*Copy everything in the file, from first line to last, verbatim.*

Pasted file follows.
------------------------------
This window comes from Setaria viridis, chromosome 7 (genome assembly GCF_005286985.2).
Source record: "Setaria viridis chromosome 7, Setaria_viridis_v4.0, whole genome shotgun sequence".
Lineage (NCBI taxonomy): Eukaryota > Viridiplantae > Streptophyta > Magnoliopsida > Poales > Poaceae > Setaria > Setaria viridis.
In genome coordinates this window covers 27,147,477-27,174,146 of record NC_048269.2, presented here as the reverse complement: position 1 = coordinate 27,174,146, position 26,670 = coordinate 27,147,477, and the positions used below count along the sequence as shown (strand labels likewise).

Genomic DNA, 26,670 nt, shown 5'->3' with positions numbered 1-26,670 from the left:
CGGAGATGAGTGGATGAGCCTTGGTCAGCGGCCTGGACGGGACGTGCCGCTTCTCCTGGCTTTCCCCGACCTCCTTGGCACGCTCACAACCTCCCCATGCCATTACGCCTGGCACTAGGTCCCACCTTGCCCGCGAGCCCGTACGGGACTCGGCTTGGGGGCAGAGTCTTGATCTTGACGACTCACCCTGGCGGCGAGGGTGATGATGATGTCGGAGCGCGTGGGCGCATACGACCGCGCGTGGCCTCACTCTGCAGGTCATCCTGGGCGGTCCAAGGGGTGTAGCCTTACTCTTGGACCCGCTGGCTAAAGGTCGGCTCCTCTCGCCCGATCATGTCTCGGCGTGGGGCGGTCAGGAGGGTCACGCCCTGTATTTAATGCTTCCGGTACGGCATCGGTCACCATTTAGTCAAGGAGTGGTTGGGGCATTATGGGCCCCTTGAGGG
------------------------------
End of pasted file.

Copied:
This window comes from Setaria viridis, chromosome 7 (genome assembly GCF_005286985.2).
Source record: "Setaria viridis chromosome 7, Setaria_viridis_v4.0, whole genome shotgun sequence".
Lineage (NCBI taxonomy): Eukaryota > Viridiplantae > Streptophyta > Magnoliopsida > Poales > Poaceae > Setaria > Setaria viridis.
In genome coordinates this window covers 27,147,477-27,174,146 of record NC_048269.2, presented here as the reverse complement: position 1 = coordinate 27,174,146, position 26,670 = coordinate 27,147,477, and the positions used below count along the sequence as shown (strand labels likewise).

Genomic DNA, 26,670 nt, shown 5'->3' with positions numbered 1-26,670 from the left:
CGGAGATGAGTGGATGAGCCTTGGTCAGCGGCCTGGACGGGACGTGCCGCTTCTCCTGGCTTTCCCCGACCTCCTTGGCACGCTCACAACCTCCCCATGCCATTACGCCTGGCACTAGGTCCCACCTTGCCCGCGAGCCCGTACGGGACTCGGCTTGGGGGCAGAGTCTTGATCTTGACGACTCACCCTGGCGGCGAGGGTGATGATGATGTCGGAGCGCGTGGGCGCATACGACCGCGCGTGGCCTCACTCTGCAGGTCATCCTGGGCGGTCCAAGGGGTGTAGCCTTACTCTTGGACCCGCTGGCTAAAGGTCGGCTCCTCTCGCCCGATCATGTCTCGGCGTGGGGCGGTCAGGAGGGTCACGCCCTGTATTTAATGCTTCCGGTACGGCATCGGTCACCATTTAGTCAAGGAGTGGTTGGGGCATTATGGGCCCCTTGAGGG